The Golden Age of Television

Thursday, December 17, 2009

Ron Simon, curator of television and radio at The Paley Center for Media, discusses the Criterion Collection DVD "The Golden Age of Television," a series organized for PBS in the early 1980s that focused on the hugely popular live American television plays of the 1950s. These shows were thoughtfully choreographed, brilliantly acted, socially progressive, and brought Broadway-quality drama into homes across the country.


Ron Simon,

Comments [12]

sonny fox

After listening to a download of Ron Sinmon's informative remarks, I realize neither he nor Mr.Lopate mentioned Criterion Collection as the distributors,.

As producer of the 1980's series, I was deligthted to recive a call early this year from Criterion proposing the re-release of these programs we had so laboriously found ahnd cleared 25 years ago. To have them reappear and to get such a wonderful reception is indeed gratifying.

The other parrt of these programs passed over in the interview, is the inclusion of extensive interviews with the writers, performers and directors of the dramas. Frankenehimer and Rooney anhd Del Mann and Hancy Marchand and so many others no longer with us give a lively sense of the glory and the terrors associated with that time.


Dec. 17 2009 05:37 PM
John Coppola from Westchester County

The Sopranos was a show that played off of the most racist and deliberately insulting stereotypes of Italian Americans that anyone with a conscience would find acceptable. The problem was that the majority of Italian Americans did not protest as they should have.

Dec. 17 2009 01:21 PM
stuart from New York

Emily Nussbaum is also missing the other amazing MTM and Bochco series of the early 90's. American Life Network (a Moonie network) is running St. Elsewhere - The most amazingly cast show in generations (Denzel Washington; David Morse; Alfre Woodard;Howie Mandel to veterans like Norman Lloyd (from the Mercury Theater of Welles) and Ed Flanders. It's quite incredible to see the talent on that show.

Dec. 17 2009 01:21 PM
mbk from nyc

I LOVE Friday Night Lights!!!! One of the best shows on now. great in every way.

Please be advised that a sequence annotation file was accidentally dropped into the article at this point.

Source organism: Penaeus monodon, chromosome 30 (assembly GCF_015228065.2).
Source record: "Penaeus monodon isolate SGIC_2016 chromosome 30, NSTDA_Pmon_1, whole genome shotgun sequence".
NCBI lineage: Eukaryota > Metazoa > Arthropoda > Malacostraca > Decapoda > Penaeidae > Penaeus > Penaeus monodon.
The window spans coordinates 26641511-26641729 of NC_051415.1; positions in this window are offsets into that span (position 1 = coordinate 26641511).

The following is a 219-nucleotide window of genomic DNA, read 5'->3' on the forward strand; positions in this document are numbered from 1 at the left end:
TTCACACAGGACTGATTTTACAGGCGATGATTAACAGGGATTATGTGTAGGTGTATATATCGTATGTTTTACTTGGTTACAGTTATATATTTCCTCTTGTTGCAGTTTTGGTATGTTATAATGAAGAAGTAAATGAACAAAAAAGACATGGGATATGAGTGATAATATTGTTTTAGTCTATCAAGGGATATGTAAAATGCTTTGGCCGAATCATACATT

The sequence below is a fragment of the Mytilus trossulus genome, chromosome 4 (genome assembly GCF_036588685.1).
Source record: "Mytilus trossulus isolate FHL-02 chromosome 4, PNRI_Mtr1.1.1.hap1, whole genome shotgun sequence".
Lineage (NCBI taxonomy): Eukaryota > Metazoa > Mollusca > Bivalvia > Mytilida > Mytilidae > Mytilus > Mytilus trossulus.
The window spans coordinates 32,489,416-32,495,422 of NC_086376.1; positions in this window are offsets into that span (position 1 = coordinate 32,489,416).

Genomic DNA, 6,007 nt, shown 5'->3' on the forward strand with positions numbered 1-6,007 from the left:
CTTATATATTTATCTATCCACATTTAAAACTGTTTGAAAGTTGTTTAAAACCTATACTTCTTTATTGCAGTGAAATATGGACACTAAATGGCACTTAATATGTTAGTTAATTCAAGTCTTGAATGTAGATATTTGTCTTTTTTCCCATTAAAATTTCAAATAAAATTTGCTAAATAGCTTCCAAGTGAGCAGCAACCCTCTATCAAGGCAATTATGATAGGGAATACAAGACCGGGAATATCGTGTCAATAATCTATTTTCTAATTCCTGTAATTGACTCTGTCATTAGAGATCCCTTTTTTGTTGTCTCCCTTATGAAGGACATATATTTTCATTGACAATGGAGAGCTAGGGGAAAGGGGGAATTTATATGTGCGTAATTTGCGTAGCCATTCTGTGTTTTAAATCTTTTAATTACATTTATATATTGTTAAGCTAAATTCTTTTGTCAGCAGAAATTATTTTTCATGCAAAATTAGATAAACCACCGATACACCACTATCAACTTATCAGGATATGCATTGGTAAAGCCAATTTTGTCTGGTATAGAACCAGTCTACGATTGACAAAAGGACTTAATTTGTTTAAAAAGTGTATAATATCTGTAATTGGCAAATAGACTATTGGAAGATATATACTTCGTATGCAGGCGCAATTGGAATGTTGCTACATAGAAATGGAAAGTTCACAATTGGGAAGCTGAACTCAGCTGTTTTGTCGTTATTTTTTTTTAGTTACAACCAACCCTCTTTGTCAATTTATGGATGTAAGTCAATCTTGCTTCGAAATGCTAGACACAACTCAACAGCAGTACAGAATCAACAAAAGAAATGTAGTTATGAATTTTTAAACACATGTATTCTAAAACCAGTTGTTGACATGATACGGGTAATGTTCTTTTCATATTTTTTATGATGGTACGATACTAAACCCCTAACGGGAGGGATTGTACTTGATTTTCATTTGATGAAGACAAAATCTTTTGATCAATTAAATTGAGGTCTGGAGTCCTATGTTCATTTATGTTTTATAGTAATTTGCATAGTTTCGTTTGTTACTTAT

Dec. 17 2009 01:18 PM
Michael from NYC

I remember a story about a live commercial for Minute rice during the 1950's. People from General Food HQ in White Plains would inspect each grain of rice and then bring it to the studio in Manhattan for the commercial. Then at the commercial time, boiling water and the inspected rice would be combined. I guess if two or more grains failed to expand properly someone's job would be toast.

Dec. 17 2009 01:01 PM
mozo from nyc

It seems to me that you don't see a lot of "realism" in film or TV anymore. Americans are hooked on the happy ending or an ending where all questions are answered, unlike real life, which can be unhappy and incoherent.

Dec. 17 2009 12:59 PM
Steve from Baldwin

I recall seeing a still photo taken from a drama of this era. In it, James Dean was holding a gun to Ronald Reagan!

Dec. 17 2009 12:51 PM
Myron Weiskopf from East Orange, NJ

What about the technical quality of these DVD's? Your guest avoided answering the question.

Dec. 17 2009 12:49 PM
Richard Johnston from Upper west side

What does a kinescope look like? Is is just movie film? Do you play it on a normal movie projector?

Dec. 17 2009 12:47 PM
mozo from nyc

I saw the original "Marty". Rod Steiger was great!

Dec. 17 2009 12:43 PM
Bob from Manhattan

What do you think of the notion that the best "long arc" television dramas are really "mega-movies?" Might one characteristic of this new Golden Age be that quality series can be as satisfying to watch in one viewing as on a weekly basis?

Dec. 17 2009 11:57 AM
George from Bay Ridge

Why did live televised drama go away?

Dec. 17 2009 04:28 AM

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